Artists Rep Is Premiering A Work By A Portland Playwright That’s Five Hours Long. It’s Worth the Massive Amount of Time.

Magellanica isn’t something you sit through to prove that you can—it’s a seamless fusion of spectacle and intimacy.

Magellanica is a lot to take in. Written by Portland playwright E.M. Lewis, it's a harrowing, epic odyssey about a group of researchers working in an isolated Antarctica laboratory. A world premiere staged by Artists Repertory Theatre, Magellanica has a five-and-a-half-hour run time, three intermissions and a 25-minute dinner break.

That may make the play sound like a daunting ordeal, Magellanica isn't something you sit through to prove that you can—full of intoxicating images and intense emotions, it's a seamless fusion of spectacle and intimacy.

Directed by Dámaso Rodríguez, the story begins in February 1986 as a crew of fictional scientists—Morgan (Sara Hennessy), May (Barbie Wu), Vadik (Michael Mendelson), Lars (Eric Pargac), Todor (Allen Nause) and William (Joshua J. Weinstein)—prepare to depart for an Antarctic research station where they will be sequestered for roughly eight months. Morgan and Vadik are studying the hole in the ozone layer, Todor plans to create "a new and accurate map of the world," but they all labor under the stern rule of Adam (Vin Shambry), a captain from the U.S. Army Corps of Engineers, and his communist-hating sidekick, Freddie (John San Nicolas).

Tensions simmer between the characters, especially when Adam tries to squash Morgan and Vadik's plan to mount a life-threatening, kilometers-long expedition beyond the station to gather data on the ozone hole. Yet what makes Magellanica potent is its utopian vision of women and men of myriad backgrounds not only surviving together, but bonding through scenes of joyous silliness, like when William rouses everyone's spirits by flawlessly lip synching to Prince's "Let's Go Crazy."

While the play is sweeping in scope, some of its finest moments are its most delicate, like a scene where Adam tends to Todor, who is stricken with elevation sickness. When Adam gently removes Todor's boots and tucks him into bed, it's a moving reminder that despite the petty aggressions that sometimes cleave the play's characters apart, they're willing to rise above them when a life is at stake.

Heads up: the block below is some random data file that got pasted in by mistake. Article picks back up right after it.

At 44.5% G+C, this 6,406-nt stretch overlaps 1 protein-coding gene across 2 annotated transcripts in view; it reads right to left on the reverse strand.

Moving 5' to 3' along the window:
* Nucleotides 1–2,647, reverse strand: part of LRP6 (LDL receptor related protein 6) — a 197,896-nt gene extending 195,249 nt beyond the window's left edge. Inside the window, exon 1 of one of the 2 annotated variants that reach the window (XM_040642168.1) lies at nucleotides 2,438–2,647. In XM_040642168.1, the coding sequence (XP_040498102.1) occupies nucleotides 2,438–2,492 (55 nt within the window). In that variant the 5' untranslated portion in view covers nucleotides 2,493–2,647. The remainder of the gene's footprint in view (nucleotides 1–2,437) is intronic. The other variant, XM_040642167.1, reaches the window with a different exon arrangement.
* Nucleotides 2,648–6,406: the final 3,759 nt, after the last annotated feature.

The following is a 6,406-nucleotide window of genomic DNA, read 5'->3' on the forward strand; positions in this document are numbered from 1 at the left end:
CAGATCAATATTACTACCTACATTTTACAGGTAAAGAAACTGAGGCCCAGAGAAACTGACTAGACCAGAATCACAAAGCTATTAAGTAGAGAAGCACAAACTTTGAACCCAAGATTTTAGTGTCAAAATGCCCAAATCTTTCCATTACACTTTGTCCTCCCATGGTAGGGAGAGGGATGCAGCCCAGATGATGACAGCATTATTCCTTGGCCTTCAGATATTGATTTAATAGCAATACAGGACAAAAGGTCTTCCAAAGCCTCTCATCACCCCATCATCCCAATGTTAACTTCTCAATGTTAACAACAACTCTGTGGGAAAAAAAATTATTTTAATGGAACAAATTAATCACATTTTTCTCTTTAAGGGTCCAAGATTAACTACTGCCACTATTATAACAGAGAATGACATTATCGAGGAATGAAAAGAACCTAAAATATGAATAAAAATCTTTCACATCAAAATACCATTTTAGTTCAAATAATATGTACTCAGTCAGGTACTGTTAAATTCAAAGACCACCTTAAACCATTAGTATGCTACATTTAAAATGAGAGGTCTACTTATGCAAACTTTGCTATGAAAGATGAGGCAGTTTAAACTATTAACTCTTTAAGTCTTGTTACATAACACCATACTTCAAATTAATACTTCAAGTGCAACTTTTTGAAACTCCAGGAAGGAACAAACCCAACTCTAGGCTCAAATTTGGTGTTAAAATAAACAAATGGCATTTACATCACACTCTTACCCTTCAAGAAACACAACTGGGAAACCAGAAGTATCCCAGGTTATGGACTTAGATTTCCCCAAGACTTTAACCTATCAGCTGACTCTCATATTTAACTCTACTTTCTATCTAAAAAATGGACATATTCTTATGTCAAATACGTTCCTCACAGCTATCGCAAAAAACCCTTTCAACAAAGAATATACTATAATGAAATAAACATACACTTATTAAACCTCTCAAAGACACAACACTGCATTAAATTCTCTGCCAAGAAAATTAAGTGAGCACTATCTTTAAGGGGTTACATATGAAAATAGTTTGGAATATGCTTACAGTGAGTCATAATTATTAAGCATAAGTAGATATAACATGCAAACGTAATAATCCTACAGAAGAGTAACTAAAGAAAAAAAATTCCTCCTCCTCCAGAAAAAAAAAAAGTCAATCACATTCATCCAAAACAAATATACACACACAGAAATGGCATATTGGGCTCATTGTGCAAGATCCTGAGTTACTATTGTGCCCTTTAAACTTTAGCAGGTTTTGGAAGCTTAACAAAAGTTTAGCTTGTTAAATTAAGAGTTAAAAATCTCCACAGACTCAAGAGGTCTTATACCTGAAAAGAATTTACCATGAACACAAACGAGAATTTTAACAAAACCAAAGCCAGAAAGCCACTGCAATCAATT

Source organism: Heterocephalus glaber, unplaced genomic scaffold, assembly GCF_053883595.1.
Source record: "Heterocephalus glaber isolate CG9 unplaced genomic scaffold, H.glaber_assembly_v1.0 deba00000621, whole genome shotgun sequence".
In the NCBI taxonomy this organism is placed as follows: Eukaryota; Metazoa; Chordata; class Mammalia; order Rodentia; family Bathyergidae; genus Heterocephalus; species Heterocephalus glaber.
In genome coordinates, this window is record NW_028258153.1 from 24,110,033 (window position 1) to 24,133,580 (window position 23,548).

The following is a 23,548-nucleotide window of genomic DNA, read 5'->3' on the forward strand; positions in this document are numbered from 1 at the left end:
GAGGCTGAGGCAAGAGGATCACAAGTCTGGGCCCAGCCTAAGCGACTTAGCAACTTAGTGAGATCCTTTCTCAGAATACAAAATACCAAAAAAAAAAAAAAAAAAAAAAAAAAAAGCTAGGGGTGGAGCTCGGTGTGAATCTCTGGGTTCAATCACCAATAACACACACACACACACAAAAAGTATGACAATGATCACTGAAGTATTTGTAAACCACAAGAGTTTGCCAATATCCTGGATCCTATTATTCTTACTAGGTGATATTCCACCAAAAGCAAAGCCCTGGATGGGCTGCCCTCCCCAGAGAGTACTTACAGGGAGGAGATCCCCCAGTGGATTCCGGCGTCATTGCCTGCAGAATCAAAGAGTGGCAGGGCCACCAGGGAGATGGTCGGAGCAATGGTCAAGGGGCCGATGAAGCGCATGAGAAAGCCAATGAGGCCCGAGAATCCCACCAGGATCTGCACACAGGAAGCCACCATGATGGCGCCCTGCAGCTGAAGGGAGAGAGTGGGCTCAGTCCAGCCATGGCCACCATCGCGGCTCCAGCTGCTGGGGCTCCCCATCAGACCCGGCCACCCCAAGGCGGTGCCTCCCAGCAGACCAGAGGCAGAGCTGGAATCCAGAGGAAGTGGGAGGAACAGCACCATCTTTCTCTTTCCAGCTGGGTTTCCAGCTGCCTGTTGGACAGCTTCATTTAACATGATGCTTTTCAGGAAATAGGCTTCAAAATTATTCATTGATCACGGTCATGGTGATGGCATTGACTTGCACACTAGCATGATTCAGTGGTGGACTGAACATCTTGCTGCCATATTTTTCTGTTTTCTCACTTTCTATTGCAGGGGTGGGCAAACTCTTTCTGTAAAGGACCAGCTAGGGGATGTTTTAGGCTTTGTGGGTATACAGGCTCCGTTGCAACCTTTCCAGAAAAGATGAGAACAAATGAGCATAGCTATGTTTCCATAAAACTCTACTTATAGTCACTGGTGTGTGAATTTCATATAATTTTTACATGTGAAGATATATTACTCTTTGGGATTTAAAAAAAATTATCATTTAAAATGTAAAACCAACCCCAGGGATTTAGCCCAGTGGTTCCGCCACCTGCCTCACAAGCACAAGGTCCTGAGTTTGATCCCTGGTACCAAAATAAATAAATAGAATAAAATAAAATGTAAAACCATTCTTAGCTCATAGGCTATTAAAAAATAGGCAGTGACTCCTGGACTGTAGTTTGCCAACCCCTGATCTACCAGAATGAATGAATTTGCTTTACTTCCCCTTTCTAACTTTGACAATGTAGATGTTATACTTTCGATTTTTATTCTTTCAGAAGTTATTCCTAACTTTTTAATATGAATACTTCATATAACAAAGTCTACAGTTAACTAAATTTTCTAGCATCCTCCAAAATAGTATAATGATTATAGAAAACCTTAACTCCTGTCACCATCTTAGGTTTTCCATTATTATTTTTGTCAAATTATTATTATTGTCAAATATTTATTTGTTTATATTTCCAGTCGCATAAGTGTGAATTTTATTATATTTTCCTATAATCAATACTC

This cozy camaraderie perfectly counterpoints the grandeur of Stephanie Kerley Schwartz's scenic design. The set of Magellanica is less a fixed creation than a shapeshifting behemoth. It transforms from a well-lit kitchen with a rectangular table where characters feast on pancakes and porridge cooked by Lars to the freezing wilderness outside the station, where clouds of smoke and heavy white drapes create the illusion of an endless, icy void and the sounds of shrieking winds making it feel like you're lost in a punishing storm.

Magellanica is so impressive as a work of visual art that it would be easy to sit back and solely savor its technical achievements. But that would defeat Lewis' point. Throughout the play, we are reminded that the specter of climate change is looming. The snowy landscape recreated onstage may be gorgeous, but its days are numbered.

We are also never allowed to forget that it's not too late to do something about that. Not only do the characters of Magellanica overcome vast divides to support Morgan and Vadik's quest to prove that climate change is real, but the play encourages a similar kind of togetherness in the audience. Like the characters, everyone who sees Magellanica is bound together for a massive stretch of time—you have little choice but to communicate with one another. And that, the play declares, is what will save us.

SEE IT: Magellanica is at Artists Repertory Theatre, 515 SW Morrison St., 5:30 pm Thursday-Friday and 2:00 pm Saturday-Sunday, through February 18. $25-$50.